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When you have a favourite opening system - one that feels rather fishy but always brings you good results - it is a good idea not to play it against too strong an opponent. Once its deficiencies have been exposed, you will find your pet opening is never the same again. Dubious systems demand total trust from the people playing them.

The Latvian grandmaster Edvins Gengis will surely, for that very reason, regret his choice of opening against Garry Kasparov in the Mikhail Tal memorial Tournament in Riga last weekend. After White's 8.Kh1, the normal replies are 8...Be7 or 8...Bb4 or 8...d6. The extravagant 8...Nxd4 9.Qxd4 Bc5 10.Qd3 h5?! is an old favourite of the Polgar sisters. Continuing with b5, Bb7 and Ng4, keeping 0-0-0 in reserve until the king needs to escape from the centre, Black's plan is to launch a direct K-side attack.

Kasparov's 11.Bg5 caused Gengis to have second thoughts. After 11...Ng4, White has a very promising exchange sacrifice with 12.f4 Nf2+ 13.Rxf2 Bxf2 14.e5 with Ne4 to follow. The bishop on g5 emphasises Black's problems on the dark squares.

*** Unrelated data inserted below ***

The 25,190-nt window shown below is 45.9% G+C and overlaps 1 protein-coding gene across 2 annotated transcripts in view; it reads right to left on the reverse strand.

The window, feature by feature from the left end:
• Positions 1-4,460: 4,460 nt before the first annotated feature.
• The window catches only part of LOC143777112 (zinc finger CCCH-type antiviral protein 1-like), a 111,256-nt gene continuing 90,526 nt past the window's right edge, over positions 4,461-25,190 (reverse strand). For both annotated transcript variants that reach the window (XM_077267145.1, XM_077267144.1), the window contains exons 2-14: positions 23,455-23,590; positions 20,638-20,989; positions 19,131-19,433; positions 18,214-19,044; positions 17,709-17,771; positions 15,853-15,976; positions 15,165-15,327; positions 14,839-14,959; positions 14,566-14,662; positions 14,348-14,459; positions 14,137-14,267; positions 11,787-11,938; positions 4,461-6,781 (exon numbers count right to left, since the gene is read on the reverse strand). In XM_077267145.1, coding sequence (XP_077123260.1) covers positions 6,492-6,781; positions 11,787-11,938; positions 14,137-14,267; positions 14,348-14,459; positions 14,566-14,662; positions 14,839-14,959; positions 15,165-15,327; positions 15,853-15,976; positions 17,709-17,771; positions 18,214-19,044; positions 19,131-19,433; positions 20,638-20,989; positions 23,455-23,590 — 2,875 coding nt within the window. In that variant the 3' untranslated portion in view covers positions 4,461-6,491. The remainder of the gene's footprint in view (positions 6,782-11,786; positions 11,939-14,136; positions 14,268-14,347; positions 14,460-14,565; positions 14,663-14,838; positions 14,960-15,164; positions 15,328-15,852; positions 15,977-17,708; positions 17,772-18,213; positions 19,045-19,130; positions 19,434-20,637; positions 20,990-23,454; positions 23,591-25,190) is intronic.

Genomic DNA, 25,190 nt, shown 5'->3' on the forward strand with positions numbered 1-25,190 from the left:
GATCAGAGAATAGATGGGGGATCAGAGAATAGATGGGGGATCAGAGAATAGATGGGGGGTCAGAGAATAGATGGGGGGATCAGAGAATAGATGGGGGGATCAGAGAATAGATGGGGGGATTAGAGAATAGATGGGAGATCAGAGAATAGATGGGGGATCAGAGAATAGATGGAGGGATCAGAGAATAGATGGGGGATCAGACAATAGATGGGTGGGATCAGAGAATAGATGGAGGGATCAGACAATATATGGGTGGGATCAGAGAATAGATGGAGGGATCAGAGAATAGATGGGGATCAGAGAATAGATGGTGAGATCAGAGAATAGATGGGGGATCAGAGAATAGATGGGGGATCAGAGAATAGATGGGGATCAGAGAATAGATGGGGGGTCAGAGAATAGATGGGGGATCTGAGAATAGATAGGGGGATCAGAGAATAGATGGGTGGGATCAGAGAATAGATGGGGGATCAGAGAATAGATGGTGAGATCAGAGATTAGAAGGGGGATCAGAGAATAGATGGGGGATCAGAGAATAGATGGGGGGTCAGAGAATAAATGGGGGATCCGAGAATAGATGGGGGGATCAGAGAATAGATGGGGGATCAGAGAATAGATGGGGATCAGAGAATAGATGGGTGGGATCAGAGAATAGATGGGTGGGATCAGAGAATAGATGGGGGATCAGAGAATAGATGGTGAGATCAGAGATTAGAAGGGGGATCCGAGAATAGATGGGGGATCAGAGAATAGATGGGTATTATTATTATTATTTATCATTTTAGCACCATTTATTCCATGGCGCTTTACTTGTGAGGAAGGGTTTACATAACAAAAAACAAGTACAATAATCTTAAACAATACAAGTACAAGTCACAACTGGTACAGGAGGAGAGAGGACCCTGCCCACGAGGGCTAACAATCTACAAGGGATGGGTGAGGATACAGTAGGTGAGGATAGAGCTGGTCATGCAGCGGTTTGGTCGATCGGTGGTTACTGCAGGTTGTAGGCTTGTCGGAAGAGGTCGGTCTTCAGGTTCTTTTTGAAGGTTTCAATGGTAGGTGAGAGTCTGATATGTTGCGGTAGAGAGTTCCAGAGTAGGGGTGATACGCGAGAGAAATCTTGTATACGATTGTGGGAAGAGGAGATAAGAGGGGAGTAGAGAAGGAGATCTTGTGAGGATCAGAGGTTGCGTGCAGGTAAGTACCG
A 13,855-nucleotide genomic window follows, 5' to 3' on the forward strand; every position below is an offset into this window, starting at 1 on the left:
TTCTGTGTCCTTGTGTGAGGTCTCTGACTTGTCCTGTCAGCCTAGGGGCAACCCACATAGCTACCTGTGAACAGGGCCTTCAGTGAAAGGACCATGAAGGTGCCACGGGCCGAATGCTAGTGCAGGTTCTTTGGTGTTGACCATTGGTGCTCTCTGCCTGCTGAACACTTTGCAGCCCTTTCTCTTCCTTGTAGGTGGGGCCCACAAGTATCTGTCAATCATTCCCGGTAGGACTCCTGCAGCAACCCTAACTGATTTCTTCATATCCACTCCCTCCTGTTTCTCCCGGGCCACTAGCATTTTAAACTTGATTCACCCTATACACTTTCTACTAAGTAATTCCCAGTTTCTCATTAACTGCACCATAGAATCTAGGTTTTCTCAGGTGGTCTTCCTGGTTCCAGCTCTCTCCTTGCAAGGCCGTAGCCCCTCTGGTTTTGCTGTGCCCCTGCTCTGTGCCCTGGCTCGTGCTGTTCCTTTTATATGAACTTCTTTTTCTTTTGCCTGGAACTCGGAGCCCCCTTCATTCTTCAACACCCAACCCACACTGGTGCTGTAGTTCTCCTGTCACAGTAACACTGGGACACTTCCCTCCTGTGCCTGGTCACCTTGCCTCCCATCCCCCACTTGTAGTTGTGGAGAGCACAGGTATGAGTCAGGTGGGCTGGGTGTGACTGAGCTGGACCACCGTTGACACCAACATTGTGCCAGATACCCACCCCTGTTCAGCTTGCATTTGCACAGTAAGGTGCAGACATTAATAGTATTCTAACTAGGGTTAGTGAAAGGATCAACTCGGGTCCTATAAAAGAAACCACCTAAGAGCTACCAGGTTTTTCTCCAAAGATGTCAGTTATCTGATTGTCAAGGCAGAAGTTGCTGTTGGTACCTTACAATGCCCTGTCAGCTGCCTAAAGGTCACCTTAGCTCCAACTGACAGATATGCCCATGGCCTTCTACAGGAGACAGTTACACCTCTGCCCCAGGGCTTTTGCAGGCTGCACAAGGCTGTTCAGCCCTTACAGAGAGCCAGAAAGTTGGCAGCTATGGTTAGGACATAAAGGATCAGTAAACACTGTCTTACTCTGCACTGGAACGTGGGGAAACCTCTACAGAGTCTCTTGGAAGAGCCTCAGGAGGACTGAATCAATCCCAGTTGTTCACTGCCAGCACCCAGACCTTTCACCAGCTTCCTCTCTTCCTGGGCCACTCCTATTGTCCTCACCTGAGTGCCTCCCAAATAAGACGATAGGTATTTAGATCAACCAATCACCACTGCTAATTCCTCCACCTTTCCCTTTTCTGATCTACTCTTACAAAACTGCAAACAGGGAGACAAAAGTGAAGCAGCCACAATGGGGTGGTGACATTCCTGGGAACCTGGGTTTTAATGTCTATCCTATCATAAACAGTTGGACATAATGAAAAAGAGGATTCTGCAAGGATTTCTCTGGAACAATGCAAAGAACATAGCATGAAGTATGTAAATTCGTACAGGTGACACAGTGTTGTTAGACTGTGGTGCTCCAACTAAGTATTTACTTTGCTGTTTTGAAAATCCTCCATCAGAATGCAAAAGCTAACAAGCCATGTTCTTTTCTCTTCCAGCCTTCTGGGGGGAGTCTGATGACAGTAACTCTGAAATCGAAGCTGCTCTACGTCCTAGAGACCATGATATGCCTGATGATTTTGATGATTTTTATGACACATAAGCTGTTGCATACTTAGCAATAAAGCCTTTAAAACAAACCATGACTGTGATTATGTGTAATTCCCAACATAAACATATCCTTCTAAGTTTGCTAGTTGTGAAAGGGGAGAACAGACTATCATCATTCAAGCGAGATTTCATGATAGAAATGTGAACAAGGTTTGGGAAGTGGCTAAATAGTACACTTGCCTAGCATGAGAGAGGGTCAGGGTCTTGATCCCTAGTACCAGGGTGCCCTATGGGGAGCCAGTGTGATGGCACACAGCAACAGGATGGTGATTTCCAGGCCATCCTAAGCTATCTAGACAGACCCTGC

Kasparov's middle-game play was exemplary in its logical simplicity. The exchanges of knights and bishops had the paradoxical effect of eliminating all Black's hopes of counterplay while apparently not lessening White's own attacking potential. With Q-side castling out of the question and White threatening to barge down the f-file, Black had no alternative to 19...0-0, but he must have known that the king would not long survive.

After 20.Bf6! Black cannot accept the sacrifice: 20...gxf6 21.Rg3+ Kh7 22.fxe6+ or 21...Kh8 22.Qe2 lead to quick mates. 20...Qb5 was neatly met by 21.Rg3 when 21...Qxd3 22.Rxg7+ Kh8 23.Rg5+ Kh7 24.Rxh5+ is mate next move.

White: G. Kasparov

Black: E. Gengis

1 e4 c5 13 e5 Nd5

2 Nf3 e6 14 Nxd5 Bxd5

3 d4 cxd4 15 a4 Qc6

4 Nxd4 Nc6 16 Bf3 Bxf3

5 Nc3 Qc7 17 Rxf3 bxa4

6 Be2 a6 18 f5 Rb8

7 0-0 Nf6 19 Raf1 0-0

8 Kh1 Nxd4 20 Bf6 Qb5

9 Qxd4 Bc5 21 Rg3 g6

10 Qd3 h5 22 Qd1 exf5

11 Bg5 b5 23 Rxf5 Rb6

12 f4 Bb7 24 Qxh5 resigns

Leading scores with one round left to play in Riga: Kasparov 7, Ivanchuk 61/2; Anand 6; Short and Kramnik 51/2.

William Hartston